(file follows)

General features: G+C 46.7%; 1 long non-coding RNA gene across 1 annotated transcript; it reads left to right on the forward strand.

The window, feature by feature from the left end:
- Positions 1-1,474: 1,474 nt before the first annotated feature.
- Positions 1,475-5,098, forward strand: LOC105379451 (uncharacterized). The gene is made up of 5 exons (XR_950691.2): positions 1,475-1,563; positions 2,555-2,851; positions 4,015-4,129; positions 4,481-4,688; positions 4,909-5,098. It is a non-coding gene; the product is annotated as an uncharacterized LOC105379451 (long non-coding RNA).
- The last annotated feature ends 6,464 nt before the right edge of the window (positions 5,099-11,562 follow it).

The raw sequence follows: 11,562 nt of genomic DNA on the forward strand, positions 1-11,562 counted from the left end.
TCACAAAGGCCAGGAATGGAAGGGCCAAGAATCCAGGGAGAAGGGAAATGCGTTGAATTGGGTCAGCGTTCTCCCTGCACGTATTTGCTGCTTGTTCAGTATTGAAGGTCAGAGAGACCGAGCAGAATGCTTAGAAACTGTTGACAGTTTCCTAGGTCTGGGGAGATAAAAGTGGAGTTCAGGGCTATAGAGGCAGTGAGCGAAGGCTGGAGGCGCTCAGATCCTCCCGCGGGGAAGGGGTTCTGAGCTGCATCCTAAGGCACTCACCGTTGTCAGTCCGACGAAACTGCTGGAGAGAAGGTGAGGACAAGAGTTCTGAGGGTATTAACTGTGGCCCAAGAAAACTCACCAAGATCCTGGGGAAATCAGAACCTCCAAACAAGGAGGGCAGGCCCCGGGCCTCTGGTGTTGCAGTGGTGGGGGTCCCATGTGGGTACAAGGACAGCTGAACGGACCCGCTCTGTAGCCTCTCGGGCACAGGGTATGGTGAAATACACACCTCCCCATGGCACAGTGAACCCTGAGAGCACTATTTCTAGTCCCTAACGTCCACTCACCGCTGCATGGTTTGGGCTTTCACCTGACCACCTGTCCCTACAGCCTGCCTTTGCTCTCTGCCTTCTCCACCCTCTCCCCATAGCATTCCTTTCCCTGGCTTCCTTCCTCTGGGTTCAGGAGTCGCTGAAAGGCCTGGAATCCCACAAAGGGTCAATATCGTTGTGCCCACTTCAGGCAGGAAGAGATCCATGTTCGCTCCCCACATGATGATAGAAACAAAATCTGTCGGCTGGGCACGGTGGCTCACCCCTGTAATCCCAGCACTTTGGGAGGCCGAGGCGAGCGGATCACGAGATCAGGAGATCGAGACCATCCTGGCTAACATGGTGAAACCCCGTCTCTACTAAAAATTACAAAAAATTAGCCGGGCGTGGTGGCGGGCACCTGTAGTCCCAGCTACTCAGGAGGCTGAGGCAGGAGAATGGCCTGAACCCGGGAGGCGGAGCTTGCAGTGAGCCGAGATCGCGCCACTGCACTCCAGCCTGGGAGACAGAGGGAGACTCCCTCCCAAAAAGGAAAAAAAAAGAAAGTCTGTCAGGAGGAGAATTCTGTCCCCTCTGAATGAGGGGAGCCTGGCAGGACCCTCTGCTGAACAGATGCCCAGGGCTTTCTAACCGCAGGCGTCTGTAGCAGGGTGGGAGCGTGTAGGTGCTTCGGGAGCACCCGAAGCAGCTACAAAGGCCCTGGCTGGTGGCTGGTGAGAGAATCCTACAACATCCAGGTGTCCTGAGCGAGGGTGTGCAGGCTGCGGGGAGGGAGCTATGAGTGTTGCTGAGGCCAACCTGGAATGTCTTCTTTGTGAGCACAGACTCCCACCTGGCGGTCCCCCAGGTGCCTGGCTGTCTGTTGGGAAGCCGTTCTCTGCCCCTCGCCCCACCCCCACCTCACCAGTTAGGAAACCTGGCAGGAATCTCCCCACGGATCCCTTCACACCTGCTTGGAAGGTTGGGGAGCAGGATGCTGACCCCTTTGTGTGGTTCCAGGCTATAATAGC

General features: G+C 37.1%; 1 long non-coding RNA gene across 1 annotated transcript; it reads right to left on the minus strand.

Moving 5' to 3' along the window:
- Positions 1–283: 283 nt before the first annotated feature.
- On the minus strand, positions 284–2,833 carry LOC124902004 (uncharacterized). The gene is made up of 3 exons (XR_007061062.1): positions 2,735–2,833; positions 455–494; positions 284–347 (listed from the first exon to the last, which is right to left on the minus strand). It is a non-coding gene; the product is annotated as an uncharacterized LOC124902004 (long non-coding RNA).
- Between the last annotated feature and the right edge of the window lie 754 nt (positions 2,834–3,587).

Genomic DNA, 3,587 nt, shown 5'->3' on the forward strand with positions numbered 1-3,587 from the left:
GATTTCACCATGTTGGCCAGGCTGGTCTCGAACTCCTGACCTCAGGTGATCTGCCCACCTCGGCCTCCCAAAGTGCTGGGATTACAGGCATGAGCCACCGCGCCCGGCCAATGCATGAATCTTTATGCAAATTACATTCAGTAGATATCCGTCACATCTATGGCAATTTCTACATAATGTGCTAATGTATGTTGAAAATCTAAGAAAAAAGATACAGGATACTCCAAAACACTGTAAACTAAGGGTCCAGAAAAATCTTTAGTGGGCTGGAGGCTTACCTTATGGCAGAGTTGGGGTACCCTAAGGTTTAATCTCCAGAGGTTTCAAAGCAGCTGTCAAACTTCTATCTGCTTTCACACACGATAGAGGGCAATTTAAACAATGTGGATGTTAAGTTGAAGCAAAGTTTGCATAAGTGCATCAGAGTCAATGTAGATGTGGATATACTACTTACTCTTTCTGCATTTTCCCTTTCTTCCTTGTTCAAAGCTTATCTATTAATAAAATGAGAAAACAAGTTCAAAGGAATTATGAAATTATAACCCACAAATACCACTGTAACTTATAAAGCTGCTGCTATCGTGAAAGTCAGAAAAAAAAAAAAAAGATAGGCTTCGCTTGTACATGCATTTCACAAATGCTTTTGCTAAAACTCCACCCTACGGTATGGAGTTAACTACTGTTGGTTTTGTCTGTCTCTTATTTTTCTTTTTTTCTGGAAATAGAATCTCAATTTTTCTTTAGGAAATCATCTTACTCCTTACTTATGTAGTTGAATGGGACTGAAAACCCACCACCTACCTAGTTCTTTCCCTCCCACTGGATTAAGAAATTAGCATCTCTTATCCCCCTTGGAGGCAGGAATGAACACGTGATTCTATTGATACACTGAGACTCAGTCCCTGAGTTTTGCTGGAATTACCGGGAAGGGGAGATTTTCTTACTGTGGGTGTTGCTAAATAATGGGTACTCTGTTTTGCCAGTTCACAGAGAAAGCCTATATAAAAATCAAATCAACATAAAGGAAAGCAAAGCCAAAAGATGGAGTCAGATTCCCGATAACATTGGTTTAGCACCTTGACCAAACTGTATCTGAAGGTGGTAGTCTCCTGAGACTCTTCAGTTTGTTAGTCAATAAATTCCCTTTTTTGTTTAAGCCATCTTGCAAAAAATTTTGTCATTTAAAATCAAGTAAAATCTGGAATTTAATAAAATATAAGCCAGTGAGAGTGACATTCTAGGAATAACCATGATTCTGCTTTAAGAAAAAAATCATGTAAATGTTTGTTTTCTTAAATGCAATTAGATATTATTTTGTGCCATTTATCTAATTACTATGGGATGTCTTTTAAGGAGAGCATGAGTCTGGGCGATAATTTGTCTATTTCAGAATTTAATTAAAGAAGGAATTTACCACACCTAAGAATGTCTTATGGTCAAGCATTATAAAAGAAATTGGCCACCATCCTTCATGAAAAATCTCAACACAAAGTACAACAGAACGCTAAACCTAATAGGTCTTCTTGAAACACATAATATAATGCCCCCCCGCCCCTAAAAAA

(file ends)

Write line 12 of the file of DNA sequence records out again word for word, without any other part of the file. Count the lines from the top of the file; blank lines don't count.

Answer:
- Between the last annotated feature and the right edge of the window lie 754 nt (positions 2,834–3,587).